By: Tim Hill, Senior Consulting Engineer, Quest Integrity Group
As seen in the April 2013 issue of BIC Magazine. View the PDF version.
Infrared (IR) thermometry has been used for 40 years to monitor tube metal temperatures in refining and chemical furnaces. The application of IR thermometry has often been characterized as highly operator dependent and therefore developed a very poor reputation in the industry from poorly applied and interpreted results. There is no question that when absolute accuracy is unimportant, IR thermometry is an excellent diagnostic tool for detecting tube hot spots from internal fouling and heat distribution non-uniformity in fired heaters. However, to capture the full capability of IR thermometry, a proven methodology is required to measure accurate temperatures in a repeatable process.
IR thermometry is the nondestructive, nonintrusive, noncontact mapping of thermal patterns on the surface of objects (e.g., tubes). For fired heaters, understanding the tube metal temperature defines the performance capability and inherent reliability of the fired heater and ultimately the risk of a tube rupture failure. An effective infrared inspection program allows the mechanical integrity of fired heaters to be managed.
Today, IR thermometry is primarily accomplished with two instrument types: thermal imaging cameras and pyrometers. The thermal imaging camera forms a two-dimensional thermal image of the target surface, while the pyrometer provides only a single target point temperature. Each instrument has its advantages and disadvantages, and effective programs should include using both. The imaging camera provides meaningful images and measurements for a historical record that can be used to assess tube creep damage rates and long-term performance changes. The pyrometer should be used for accurate field measurements to compare specific tubes and troubleshoot real-time performance issues.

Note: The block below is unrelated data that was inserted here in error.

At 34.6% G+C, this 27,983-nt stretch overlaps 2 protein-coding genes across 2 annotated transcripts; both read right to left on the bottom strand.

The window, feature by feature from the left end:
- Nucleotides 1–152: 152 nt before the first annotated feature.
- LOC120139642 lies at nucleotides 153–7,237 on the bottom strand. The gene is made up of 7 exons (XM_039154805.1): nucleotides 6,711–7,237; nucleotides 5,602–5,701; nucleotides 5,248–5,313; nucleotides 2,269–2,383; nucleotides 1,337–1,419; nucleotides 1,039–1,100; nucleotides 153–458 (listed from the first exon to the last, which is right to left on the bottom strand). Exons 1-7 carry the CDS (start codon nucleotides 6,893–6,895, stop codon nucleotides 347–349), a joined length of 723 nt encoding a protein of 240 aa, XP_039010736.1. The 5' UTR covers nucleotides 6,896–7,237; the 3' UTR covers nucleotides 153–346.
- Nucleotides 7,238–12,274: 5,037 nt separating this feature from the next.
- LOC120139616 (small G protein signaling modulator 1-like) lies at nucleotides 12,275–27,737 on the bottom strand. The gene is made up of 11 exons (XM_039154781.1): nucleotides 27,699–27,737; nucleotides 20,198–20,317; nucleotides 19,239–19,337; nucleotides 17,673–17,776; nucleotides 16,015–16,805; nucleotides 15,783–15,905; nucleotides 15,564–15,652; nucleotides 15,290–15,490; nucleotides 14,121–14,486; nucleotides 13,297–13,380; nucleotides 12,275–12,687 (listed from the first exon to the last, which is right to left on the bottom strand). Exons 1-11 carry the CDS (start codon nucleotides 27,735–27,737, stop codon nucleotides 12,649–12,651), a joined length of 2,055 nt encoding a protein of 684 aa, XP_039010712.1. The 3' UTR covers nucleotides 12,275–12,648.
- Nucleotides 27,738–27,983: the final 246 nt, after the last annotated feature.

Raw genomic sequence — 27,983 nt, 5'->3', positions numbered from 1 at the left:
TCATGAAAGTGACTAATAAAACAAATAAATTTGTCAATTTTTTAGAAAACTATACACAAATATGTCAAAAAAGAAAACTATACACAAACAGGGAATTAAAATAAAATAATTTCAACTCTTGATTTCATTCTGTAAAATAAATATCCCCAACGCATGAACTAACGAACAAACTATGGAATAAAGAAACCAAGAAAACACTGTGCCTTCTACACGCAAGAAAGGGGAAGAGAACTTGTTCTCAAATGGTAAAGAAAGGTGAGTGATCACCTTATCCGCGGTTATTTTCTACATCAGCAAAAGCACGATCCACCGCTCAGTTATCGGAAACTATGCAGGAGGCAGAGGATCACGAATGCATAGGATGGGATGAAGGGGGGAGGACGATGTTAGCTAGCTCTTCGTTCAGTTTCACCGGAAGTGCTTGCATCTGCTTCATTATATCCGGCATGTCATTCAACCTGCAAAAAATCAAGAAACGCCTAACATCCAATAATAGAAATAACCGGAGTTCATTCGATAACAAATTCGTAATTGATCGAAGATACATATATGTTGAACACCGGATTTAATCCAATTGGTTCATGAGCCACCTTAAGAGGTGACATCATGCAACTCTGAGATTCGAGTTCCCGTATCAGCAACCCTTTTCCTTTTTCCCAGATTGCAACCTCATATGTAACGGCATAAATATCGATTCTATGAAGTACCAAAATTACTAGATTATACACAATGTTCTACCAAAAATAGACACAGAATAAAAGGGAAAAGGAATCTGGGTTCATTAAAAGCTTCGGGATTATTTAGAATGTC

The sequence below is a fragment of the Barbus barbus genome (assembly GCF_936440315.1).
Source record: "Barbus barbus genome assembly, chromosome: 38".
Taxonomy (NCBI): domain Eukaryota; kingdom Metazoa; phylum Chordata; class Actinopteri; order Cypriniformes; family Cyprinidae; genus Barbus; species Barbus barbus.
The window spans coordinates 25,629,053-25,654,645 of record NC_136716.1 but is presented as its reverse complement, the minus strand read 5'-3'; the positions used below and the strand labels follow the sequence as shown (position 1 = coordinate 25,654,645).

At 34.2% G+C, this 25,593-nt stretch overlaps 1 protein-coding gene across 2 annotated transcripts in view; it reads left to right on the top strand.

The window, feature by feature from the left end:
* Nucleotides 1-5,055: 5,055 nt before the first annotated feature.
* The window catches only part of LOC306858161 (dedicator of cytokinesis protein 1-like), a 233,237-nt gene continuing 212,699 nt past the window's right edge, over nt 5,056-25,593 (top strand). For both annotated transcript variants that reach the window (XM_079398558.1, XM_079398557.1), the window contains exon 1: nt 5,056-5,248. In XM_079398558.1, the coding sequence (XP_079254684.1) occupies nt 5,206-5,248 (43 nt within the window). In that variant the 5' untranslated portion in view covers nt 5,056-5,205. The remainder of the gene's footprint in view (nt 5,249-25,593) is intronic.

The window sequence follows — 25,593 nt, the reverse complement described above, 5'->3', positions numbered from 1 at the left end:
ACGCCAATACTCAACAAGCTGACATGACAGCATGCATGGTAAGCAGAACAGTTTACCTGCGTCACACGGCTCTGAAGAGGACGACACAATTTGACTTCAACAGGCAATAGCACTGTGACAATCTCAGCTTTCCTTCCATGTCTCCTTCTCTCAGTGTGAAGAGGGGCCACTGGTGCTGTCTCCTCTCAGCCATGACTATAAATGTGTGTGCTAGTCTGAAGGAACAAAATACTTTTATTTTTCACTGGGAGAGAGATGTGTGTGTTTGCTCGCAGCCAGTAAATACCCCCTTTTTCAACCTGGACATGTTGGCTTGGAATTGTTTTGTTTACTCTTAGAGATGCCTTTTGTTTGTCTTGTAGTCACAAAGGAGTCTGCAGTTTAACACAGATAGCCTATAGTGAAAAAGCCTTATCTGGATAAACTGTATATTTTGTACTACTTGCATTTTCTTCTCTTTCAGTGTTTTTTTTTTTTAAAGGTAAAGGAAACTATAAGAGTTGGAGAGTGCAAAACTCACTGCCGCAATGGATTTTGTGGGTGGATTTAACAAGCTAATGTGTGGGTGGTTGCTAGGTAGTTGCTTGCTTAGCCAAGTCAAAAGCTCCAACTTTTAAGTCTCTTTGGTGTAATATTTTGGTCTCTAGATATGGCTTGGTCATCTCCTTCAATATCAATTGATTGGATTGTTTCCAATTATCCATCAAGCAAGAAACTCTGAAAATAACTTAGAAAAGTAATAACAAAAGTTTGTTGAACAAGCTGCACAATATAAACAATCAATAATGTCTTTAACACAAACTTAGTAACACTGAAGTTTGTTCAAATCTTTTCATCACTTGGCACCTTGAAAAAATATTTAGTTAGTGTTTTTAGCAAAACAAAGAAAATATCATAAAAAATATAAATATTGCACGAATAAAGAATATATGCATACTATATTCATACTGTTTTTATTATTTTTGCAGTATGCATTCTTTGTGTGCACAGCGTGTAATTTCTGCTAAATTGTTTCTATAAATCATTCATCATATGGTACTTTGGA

All infrared measurements, whether made by an imaging camera or pyrometer, are subject to measurement factors which affect the accuracy and repeatability of the measurement. The fired heater’s environmental factors are the target tube’s emissivity, target reflectance and the flue gas effect on the measured temperature. The instrument factors affecting the temperature measurement are the instrument infrared wavelength, calibration, size of source effect and the emissivity setting. Each of these factors must be understood and accounted for in an effective infrared inspection program, otherwise measurement errors as much as 180 F can occur, which also affects the repeatability of the measurements.
An effective infrared inspection program for fired heaters accounts for these measurement factors. Software is available that automates the rigorous correction calculations based on simple field data collections. This allows any operator using either IR instrument to collect repeatable tube metal temperature measurements. The correction software employs algorithms based on well-established physical principles of blackbody infrared radiation and radiation exchange, including a specific geometrical model of the subject fired heater and characteristics of the measurement instruments. In order to determine the true (or actual) tube temperatures, corrections must be made to the instrument readings based on the geometry of the furnace, the emissivity of the tube material, atmospheric effects and knowledge of the operating characteristics of the instrument, all of which are performed by the software.
An effective infrared inspection program is an absolute necessity to monitor the integrity of the fired heater tubes, as well as provide a wealth of diagnostic information that may be used to evaluate the performance and reliability of major fired heater parts (e.g., tubes, tube supports, burners, refractory and structural systems). By fully understanding the IR measurement factors and employing field collection practices and IR temperature correction software, accurate and repeatability infrared temperature measurements are achievable.For more information, call (303) 415-1475.
Reference: "Radiation Thermometry: Fundamentals and Applications in the Petrochemical Industry† by Dr. Peter Saunders.